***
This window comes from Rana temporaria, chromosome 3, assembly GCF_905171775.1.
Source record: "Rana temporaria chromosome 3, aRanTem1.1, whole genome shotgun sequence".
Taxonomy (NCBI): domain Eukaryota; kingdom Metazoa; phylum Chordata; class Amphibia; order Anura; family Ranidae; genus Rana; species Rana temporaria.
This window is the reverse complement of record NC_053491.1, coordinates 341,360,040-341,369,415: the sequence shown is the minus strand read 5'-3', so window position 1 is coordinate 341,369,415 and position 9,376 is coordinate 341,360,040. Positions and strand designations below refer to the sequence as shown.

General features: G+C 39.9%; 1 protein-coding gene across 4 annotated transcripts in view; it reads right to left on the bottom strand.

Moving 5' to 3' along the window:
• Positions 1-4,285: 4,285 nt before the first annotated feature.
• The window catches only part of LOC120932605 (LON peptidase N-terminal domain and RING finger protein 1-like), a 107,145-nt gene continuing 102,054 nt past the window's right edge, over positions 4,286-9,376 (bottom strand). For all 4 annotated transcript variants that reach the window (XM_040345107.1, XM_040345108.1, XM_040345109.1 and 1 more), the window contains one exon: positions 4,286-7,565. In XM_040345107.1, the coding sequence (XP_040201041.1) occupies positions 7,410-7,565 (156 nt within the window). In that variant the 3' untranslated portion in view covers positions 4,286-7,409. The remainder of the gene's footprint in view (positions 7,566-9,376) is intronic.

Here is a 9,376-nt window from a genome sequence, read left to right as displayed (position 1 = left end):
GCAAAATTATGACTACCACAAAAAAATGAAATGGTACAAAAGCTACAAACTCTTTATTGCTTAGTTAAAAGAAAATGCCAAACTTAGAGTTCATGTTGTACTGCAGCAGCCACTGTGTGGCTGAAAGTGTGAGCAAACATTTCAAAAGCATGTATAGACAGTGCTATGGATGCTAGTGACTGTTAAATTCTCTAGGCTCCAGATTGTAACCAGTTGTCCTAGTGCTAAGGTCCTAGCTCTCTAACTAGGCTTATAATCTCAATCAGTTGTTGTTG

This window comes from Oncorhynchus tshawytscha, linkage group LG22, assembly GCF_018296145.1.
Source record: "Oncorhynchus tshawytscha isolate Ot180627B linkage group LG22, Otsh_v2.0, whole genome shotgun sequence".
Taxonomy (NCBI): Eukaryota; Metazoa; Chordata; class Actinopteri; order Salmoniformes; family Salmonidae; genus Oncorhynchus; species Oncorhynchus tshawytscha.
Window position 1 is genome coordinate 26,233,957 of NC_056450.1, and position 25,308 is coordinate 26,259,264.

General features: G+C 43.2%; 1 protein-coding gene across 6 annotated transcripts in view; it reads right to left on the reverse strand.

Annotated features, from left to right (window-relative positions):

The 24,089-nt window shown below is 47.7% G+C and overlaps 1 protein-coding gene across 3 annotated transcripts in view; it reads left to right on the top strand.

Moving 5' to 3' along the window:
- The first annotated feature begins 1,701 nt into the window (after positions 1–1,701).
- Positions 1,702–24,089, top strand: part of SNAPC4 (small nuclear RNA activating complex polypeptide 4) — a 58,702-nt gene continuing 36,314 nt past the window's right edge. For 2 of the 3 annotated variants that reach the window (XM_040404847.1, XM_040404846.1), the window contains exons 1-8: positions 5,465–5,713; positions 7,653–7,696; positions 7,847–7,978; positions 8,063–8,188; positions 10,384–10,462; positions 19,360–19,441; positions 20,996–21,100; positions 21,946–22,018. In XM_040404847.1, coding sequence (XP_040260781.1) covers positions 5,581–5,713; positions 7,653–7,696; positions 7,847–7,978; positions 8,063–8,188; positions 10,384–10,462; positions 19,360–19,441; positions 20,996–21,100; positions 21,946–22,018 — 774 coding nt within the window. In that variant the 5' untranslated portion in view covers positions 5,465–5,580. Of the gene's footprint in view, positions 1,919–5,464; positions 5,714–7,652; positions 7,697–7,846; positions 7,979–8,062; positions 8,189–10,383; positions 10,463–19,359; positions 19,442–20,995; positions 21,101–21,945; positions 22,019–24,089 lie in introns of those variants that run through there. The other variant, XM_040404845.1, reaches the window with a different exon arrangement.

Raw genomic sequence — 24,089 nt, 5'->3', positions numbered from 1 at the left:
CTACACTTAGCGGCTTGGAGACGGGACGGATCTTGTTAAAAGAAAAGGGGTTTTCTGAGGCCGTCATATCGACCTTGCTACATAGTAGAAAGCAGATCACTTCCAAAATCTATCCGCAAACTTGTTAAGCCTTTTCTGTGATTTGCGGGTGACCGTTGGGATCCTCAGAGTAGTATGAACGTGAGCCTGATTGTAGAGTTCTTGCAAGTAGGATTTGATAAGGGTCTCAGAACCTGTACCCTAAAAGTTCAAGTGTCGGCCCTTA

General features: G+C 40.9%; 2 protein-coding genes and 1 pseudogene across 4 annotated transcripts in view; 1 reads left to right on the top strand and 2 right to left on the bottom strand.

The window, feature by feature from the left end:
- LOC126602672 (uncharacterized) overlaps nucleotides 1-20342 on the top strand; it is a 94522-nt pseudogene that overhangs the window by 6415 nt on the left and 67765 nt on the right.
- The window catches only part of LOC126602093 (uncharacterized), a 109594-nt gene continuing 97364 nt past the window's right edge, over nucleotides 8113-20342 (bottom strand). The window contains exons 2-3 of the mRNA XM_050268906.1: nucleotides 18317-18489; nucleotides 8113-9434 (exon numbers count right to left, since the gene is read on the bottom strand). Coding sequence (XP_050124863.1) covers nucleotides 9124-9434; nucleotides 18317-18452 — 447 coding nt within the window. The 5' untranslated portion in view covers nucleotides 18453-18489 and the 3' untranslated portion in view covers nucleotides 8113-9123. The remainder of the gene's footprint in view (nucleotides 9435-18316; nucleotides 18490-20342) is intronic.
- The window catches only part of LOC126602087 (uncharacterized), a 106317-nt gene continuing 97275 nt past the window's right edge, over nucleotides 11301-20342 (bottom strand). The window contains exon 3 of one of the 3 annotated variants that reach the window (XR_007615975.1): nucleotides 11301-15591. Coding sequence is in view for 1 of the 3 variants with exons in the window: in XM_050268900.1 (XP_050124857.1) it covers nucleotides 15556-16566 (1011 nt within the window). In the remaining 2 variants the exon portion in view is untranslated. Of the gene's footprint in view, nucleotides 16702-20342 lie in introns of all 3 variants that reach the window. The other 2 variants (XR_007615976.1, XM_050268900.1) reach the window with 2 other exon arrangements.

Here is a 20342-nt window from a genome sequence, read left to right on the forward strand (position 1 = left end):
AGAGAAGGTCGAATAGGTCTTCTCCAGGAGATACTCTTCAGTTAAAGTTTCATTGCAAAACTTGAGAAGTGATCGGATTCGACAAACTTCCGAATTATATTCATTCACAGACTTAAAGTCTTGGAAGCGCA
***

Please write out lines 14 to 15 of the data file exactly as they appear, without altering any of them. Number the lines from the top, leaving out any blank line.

Window position 1 is genome coordinate 26,233,957 of NC_056450.1, and position 25,308 is coordinate 26,259,264.

General features: G+C 43.2%; 1 protein-coding gene across 6 annotated transcripts in view; it reads right to left on the reverse strand.